Difference between revisions of "Association between crime, places, and neighborhood characteristics"
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Latest revision as of 21:41, 12 January 2020
Title: The association between crime, places, and neighborhood characteristics.
Mentor: Dr. Aleksandra J. Snowden
Approach: Develop spatially informed models using place- and neighborhood-based measures to predict crime patterns in Milwaukee, Wisconsin. Students will gain experience with spatial data analytics – data cleaning and management, geocoding, mapping, conducting exploratory spatial data analysis, and estimating spatially informed regression models to predict crime patterns. Summary: While crime levels have been declining in the United States, crime has been consistently high in Milwaukee, Wisconsin. Milwaukee’s violent crime rate is over four times higher than the national crime rate or the Wisconsin crime rate, and crime is spatially clustered in some parts of the city. Prior studies have examined neighborhood characteristics that are associated with crime. However, we know less about the role of place- and neighborhood- characteristics that are associated with crime occurring in close proximity to alcohol selling establishments. The goal of this study is to utilize socio-economic, alcohol license, and crime data from Milwaukee, Wisconsin, aggregated to U.S. census block groups and estimate spatially lagged regression models to identify key factors that may be used to predict crime occurring in close proximity to alcohol selling establishments. These findings have the potential to inform theoretical explanations of the alcohol-violence relationship and may be beneficial when considering and designing custom tailored local alcohol policy to reduce alcohol-related harm.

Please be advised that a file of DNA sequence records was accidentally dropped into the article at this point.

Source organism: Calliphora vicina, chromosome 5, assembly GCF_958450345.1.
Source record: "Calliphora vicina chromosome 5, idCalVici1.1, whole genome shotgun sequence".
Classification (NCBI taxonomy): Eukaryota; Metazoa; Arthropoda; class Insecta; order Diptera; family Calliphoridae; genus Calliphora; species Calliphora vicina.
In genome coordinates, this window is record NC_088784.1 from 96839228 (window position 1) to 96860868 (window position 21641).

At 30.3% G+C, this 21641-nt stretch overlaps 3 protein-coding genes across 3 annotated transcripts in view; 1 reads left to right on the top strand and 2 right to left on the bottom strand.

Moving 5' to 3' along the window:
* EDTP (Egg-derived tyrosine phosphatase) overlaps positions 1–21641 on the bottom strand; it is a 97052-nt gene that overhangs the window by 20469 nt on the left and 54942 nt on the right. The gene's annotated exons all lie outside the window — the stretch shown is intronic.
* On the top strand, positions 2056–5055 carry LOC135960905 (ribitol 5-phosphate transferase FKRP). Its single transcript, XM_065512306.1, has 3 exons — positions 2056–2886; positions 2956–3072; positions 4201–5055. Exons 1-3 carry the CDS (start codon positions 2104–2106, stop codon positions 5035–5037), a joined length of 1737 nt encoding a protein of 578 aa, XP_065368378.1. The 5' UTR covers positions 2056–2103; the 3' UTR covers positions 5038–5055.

Student Research Activities: The REU fellows will perform the following major tasks:
- Read theoretical and empirical literature on neighborhoods, places, and crime.
- Identify appropriate measures for theoretical concepts (i.e., neighborhoods, social disorganization, crime).
- Develop testable hypotheses.
- Survey publicly available crime data.
- Download, pre-process, and manage geospatial data; prepare datasets for analyses.
- Estimate exploratory spatial data models.
- Estimate spatial regression models.
Student Background: Students need to have basic computing knowledge and introductory programming skills in Python or R.